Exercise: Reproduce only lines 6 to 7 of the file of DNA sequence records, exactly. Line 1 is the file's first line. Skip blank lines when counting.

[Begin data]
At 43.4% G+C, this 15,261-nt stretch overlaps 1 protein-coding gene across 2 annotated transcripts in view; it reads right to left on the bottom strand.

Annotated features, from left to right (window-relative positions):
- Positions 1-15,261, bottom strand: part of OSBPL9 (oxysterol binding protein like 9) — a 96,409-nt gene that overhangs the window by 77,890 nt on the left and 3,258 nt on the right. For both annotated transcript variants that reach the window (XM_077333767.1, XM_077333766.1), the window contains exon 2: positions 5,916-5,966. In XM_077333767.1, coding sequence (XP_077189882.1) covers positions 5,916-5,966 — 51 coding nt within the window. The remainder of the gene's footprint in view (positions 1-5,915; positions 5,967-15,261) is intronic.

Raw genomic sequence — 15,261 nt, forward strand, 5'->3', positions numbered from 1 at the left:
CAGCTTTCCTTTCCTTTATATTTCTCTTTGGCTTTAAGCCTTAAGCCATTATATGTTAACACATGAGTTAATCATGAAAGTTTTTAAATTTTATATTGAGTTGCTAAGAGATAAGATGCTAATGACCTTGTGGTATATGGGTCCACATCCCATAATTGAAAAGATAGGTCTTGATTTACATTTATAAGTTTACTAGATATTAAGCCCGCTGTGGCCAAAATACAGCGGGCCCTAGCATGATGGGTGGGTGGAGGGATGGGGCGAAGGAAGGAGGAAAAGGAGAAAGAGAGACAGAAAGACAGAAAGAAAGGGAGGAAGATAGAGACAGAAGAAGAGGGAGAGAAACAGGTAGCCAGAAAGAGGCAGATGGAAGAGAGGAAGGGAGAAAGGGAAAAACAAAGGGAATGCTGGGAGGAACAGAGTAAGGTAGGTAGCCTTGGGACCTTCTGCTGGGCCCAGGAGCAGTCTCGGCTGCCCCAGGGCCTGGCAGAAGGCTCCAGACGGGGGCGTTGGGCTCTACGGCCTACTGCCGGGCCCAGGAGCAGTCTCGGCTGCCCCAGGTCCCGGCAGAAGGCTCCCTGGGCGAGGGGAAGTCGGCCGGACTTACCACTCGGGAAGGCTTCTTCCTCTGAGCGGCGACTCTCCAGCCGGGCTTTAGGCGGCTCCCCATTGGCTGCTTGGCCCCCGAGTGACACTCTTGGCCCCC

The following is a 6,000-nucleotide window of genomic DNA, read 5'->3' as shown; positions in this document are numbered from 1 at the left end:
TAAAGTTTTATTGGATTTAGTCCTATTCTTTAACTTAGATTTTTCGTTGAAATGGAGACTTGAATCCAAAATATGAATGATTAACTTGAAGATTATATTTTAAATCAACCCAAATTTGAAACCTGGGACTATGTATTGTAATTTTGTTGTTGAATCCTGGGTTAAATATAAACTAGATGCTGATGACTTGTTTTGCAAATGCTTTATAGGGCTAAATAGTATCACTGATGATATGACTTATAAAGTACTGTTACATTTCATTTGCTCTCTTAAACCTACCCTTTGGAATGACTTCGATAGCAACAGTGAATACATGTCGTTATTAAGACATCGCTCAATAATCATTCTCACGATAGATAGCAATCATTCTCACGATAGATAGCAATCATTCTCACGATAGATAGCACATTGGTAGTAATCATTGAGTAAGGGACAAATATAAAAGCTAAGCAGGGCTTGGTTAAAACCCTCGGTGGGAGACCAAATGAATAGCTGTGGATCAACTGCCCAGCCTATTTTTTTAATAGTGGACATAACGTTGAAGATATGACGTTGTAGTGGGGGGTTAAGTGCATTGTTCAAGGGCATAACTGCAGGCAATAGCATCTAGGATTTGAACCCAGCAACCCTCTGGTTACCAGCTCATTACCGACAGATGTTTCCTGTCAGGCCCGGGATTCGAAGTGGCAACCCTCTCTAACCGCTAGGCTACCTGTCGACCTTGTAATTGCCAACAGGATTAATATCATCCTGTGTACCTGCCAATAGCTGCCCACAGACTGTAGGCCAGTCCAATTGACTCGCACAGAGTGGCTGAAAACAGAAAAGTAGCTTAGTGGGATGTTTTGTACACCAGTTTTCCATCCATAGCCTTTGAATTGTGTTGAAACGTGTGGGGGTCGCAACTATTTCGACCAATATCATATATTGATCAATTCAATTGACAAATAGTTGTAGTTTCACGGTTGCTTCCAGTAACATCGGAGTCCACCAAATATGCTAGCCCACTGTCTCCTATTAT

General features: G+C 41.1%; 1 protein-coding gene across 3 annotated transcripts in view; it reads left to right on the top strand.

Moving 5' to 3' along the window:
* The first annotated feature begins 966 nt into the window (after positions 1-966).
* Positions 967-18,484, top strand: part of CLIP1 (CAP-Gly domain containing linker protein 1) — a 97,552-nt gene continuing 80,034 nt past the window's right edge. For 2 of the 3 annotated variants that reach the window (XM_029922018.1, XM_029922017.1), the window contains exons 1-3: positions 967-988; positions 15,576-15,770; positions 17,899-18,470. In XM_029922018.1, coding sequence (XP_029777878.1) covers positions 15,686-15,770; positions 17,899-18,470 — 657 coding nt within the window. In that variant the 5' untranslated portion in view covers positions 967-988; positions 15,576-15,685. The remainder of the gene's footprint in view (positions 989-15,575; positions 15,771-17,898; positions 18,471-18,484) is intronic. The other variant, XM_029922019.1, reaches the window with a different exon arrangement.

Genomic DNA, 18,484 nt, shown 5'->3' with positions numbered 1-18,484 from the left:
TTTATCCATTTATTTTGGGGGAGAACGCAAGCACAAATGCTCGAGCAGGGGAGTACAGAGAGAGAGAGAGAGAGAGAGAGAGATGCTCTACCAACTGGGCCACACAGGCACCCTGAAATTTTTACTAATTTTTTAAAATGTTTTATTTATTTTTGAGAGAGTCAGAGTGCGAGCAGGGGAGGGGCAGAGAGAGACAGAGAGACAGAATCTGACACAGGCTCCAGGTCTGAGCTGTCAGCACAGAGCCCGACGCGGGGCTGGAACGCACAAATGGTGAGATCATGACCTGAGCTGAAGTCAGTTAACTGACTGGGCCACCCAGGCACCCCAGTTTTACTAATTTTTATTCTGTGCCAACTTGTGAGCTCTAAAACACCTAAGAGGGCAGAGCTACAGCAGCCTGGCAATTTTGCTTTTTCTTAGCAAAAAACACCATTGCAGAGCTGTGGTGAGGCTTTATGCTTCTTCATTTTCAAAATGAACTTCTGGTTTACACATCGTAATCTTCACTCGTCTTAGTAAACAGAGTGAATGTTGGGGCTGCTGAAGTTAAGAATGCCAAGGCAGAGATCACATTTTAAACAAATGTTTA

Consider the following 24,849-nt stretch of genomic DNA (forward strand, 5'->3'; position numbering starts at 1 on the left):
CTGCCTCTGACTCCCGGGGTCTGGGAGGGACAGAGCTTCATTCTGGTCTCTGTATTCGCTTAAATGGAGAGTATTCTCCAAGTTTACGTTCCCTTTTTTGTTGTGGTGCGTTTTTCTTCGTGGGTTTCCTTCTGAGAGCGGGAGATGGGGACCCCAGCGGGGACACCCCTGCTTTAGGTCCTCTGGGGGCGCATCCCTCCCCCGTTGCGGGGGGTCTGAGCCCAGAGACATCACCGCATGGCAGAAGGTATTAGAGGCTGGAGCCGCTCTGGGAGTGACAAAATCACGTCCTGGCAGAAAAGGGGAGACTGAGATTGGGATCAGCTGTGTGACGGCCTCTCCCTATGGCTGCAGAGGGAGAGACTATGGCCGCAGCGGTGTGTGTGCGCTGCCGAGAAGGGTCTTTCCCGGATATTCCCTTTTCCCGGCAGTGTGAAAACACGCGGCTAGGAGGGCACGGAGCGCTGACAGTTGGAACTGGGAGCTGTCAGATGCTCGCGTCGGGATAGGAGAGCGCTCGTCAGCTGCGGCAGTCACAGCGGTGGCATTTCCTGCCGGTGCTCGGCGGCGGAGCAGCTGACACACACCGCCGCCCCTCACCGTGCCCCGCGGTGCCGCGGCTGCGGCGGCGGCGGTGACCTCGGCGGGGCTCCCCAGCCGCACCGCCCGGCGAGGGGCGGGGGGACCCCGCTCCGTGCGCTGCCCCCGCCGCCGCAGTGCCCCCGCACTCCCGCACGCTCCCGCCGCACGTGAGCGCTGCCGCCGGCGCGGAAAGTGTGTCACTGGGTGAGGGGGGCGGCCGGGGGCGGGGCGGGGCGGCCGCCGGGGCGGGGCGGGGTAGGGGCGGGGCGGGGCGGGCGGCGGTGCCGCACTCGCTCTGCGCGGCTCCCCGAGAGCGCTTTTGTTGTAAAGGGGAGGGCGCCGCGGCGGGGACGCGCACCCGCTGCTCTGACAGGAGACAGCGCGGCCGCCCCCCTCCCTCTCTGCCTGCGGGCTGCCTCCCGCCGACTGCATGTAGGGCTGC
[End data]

The following is a 6,000-nucleotide window of genomic DNA, read 5'->3' as shown; positions in this document are numbered from 1 at the left end:
TAAAGTTTTATTGGATTTAGTCCTATTCTTTAACTTAGATTTTTCGTTGAAATGGAGACTTGAATCCAAAATATGAATGATTAACTTGAAGATTATATTTTAAATCAACCCAAATTTGAAACCTGGGACTATGTATTGTAATTTTGTTGTTGAATCCTGGGTTAAATATAAACTAGATGCTGATGACTTGTTTTGCAAATGCTTTATAGGGCTAAATAGTATCACTGATGATATGACTTATAAAGTACTGTTACATTTCATTTGCTCTCTTAAACCTACCCTTTGGAATGACTTCGATAGCAACAGTGAATACATGTCGTTATTAAGACATCGCTCAATAATCATTCTCACGATAGATAGCAATCATTCTCACGATAGATAGCAATCATTCTCACGATAGATAGCACATTGGTAGTAATCATTGAGTAAGGGACAAATATAAAAGCTAAGCAGGGCTTGGTTAAAACCCTCGGTGGGAGACCAAATGAATAGCTGTGGATCAACTGCCCAGCCTATTTTTTTAATAGTGGACATAACGTTGAAGATATGACGTTGTAGTGGGGGGTTAAGTGCATTGTTCAAGGGCATAACTGCAGGCAATAGCATCTAGGATTTGAACCCAGCAACCCTCTGGTTACCAGCTCATTACCGACAGATGTTTCCTGTCAGGCCCGGGATTCGAAGTGGCAACCCTCTCTAACCGCTAGGCTACCTGTCGACCTTGTAATTGCCAACAGGATTAATATCATCCTGTGTACCTGCCAATAGCTGCCCACAGACTGTAGGCCAGTCCAATTGACTCGCACAGAGTGGCTGAAAACAGAAAAGTAGCTTAGTGGGATGTTTTGTACACCAGTTTTCCATCCATAGCCTTTGAATTGTGTTGAAACGTGTGGGGGTCGCAACTATTTCGACCAATATCATATATTGATCAATTCAATTGACAAATAGTTGTAGTTTCACGGTTGCTTCCAGTAACATCGGAGTCCACCAAATATGCTAGCCCACTGTCTCCTATTAT